Pharma's Weary Negligence in Minnesota
A Minnesota law requiring drugmakers to report payments to medical practitioners is generating data that is incomplete, inconsistent and hard to search.
By JANET MOORE, Star Tribune
Every spring, they trickle in: reports from dozens of drug companies disclosing how much they paid Minnesota physicians in consulting fees the previous year.
This year is no different. Some 86 drug companies made hundreds of payments totaling $13 million to Minnesota practitioners -- defined as anyone who can prescribe drugs.
But if consumers want to review the records, they will have to be patient. The Minnesota Board of Pharmacy won't post them online for a few weeks. Even then, the most dogged researcher may be flummoxed by documents that are sprawling, hard to search and often vague.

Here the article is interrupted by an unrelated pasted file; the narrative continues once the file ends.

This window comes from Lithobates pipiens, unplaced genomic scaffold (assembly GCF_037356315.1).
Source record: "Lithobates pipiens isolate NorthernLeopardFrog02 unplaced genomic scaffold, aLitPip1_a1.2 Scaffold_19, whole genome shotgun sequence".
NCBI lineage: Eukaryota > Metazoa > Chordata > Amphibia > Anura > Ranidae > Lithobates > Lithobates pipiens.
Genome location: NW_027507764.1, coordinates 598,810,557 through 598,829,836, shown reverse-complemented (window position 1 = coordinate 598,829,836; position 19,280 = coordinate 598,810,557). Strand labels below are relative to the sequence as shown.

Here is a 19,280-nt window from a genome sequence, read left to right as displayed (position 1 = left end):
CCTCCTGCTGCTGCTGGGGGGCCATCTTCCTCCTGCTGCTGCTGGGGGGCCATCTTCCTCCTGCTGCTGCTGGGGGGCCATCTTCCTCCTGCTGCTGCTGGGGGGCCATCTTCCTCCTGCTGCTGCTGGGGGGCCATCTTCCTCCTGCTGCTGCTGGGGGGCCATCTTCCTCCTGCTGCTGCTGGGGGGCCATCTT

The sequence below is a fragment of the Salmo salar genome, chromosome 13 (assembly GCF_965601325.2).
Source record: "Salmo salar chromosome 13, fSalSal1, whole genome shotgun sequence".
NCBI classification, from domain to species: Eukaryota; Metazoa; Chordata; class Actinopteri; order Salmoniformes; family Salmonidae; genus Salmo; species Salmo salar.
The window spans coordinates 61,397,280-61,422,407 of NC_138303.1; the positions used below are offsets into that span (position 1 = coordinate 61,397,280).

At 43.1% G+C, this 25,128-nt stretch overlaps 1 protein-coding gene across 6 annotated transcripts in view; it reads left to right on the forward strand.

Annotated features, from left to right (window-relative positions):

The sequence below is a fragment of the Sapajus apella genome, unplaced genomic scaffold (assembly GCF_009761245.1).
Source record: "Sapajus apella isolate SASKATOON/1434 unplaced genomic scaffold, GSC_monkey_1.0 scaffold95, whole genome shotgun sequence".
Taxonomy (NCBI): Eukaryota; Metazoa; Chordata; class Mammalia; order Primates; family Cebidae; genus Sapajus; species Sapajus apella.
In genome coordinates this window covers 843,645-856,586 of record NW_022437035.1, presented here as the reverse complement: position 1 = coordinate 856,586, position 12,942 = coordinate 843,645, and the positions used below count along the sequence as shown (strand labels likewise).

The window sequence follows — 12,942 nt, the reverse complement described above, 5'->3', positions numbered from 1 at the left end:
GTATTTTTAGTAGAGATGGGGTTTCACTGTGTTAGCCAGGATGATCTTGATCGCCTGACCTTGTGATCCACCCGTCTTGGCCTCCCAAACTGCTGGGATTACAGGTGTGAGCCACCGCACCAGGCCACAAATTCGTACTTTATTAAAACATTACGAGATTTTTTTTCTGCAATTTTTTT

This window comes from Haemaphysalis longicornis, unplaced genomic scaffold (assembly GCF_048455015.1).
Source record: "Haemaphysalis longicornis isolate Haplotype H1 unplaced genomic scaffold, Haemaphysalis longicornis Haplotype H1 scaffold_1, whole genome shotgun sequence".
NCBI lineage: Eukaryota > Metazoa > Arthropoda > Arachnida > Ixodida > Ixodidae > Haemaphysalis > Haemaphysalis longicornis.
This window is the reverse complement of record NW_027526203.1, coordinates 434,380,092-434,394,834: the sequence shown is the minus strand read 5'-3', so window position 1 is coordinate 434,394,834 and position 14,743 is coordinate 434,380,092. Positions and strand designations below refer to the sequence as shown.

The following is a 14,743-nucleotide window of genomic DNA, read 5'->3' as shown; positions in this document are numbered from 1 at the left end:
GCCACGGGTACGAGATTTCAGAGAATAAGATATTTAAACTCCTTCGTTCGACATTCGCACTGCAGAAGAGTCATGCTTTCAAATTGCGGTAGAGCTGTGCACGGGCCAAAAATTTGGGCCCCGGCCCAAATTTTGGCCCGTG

And reformers who hoped that payment disclosure would curb inappropriate ties between companies and doctors may be disappointed. The records are sometimes incomplete and inconsistent. Doctors say they are often inaccurate. Enforcement for companies that don't comply has been nonexistent, even though the law allows a fine of up to $10,000 and revocation of a company's license to sell drugs in Minnesota.
"It's like looking for a needle in a haystack,'' said Peter Lurie, deputy director of Public Citizen's Health Research Group, a Washington, D.C., consumer organization that has used the files. "It's compliance in name only.''
The Pharmacy Board requests that companies submit the records on searchable spreadsheets. But several firms, including drug giant Eli Lilly, sent their information in file attachments that cannot be searched electronically.
It isn't too hard to figure out what is going to happen here. Senator Grassley is licking his chops...